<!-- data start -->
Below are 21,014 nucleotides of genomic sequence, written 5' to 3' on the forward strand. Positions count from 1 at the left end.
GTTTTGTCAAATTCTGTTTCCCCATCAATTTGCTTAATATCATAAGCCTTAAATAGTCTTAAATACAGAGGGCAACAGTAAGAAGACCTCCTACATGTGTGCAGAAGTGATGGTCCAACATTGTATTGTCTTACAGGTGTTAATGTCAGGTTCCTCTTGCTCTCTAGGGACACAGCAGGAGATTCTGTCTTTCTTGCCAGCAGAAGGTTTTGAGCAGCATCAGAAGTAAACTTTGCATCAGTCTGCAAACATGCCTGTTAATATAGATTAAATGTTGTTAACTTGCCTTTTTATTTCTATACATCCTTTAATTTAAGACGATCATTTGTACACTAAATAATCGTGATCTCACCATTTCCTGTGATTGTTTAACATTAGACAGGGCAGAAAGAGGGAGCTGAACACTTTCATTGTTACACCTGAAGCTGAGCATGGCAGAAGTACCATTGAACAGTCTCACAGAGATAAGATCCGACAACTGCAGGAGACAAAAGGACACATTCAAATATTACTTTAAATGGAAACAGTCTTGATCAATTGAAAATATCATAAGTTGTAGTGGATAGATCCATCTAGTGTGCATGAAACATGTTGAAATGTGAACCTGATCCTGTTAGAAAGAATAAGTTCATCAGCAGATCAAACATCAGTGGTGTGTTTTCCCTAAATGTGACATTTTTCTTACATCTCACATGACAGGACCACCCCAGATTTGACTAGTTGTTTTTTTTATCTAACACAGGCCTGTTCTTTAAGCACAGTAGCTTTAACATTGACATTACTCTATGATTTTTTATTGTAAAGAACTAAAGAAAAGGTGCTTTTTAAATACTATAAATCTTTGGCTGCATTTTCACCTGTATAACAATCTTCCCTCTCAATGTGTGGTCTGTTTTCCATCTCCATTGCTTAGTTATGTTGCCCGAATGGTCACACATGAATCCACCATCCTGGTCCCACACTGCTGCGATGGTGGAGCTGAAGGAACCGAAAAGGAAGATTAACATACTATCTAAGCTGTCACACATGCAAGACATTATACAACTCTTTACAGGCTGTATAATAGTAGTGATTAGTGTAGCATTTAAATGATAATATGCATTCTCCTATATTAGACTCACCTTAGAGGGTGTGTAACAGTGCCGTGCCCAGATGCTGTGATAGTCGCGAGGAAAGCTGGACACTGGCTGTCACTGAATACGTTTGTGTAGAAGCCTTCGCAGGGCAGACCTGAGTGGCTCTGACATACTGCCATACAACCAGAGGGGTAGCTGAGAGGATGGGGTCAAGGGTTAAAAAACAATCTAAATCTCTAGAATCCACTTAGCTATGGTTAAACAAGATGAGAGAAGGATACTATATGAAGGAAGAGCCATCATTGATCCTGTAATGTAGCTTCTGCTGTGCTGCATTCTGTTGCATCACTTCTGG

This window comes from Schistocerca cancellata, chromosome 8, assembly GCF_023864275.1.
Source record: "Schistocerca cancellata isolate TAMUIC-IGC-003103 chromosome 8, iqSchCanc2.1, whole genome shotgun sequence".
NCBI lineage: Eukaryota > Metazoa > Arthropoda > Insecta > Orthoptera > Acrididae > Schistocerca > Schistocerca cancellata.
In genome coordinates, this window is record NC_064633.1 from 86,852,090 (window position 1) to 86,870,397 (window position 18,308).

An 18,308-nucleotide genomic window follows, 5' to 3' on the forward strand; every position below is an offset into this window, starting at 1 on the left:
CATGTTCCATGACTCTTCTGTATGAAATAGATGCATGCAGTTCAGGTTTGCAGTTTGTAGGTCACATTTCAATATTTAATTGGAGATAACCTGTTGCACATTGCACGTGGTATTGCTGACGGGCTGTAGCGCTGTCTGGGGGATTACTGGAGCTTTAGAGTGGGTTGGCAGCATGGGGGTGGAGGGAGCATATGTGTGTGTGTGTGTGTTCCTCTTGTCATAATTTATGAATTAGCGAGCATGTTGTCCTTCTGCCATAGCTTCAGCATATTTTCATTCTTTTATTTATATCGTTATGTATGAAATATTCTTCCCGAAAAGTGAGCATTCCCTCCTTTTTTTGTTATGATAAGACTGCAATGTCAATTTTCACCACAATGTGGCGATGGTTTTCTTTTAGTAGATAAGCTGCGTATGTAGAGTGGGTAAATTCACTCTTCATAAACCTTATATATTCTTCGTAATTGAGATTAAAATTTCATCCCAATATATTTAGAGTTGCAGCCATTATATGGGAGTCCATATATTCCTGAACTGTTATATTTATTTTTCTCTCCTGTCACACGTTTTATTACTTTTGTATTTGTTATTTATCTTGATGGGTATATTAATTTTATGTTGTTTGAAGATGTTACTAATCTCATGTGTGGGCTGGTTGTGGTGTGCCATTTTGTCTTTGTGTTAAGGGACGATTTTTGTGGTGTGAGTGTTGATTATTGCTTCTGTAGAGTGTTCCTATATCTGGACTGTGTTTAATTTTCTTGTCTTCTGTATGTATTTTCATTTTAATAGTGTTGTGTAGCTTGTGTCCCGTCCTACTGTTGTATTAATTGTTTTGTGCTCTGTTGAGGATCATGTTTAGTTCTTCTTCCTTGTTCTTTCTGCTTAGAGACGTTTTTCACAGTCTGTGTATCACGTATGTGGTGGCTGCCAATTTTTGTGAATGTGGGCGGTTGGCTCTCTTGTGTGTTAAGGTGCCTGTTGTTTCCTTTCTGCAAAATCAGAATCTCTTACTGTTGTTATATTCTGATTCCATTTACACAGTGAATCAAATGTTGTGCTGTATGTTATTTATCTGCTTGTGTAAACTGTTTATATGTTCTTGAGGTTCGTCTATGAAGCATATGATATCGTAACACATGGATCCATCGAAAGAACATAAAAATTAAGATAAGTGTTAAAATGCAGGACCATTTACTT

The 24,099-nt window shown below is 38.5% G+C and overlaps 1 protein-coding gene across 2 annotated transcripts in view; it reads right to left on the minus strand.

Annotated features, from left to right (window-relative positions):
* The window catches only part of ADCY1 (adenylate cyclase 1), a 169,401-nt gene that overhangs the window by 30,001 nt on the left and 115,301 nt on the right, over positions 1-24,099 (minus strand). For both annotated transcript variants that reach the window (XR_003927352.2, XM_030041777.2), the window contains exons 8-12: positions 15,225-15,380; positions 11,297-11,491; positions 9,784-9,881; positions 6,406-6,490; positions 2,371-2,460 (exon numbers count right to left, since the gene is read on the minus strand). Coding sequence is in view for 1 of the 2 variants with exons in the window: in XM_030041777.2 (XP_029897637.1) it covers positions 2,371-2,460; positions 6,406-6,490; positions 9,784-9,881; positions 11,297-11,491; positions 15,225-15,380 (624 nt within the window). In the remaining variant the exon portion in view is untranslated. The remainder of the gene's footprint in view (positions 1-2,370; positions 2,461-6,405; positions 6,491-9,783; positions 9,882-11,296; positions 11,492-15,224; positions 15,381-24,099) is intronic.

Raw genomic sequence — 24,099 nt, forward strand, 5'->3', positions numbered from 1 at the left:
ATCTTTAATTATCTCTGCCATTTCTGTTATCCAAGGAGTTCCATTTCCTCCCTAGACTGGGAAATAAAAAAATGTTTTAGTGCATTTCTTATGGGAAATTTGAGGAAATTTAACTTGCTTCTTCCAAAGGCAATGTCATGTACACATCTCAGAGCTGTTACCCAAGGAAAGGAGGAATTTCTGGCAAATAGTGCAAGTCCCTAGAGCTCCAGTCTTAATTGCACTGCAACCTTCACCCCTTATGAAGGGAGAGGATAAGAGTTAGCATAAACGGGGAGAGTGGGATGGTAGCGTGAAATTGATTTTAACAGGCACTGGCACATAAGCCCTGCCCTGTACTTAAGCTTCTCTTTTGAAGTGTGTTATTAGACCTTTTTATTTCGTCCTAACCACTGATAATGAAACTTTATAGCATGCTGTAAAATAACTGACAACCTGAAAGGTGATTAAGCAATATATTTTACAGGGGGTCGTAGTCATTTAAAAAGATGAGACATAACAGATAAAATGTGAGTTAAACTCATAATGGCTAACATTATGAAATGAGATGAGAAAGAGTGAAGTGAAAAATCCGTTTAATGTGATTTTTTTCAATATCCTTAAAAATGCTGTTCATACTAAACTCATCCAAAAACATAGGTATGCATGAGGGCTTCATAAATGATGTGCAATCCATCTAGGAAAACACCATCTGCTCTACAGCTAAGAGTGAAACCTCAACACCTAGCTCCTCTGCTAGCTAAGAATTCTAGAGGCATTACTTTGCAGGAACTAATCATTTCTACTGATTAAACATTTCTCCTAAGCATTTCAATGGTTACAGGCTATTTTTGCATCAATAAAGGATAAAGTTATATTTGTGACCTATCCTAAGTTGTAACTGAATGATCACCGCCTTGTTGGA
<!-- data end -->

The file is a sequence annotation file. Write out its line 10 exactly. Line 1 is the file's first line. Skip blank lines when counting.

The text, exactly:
Annotated features, from left to right (window-relative positions):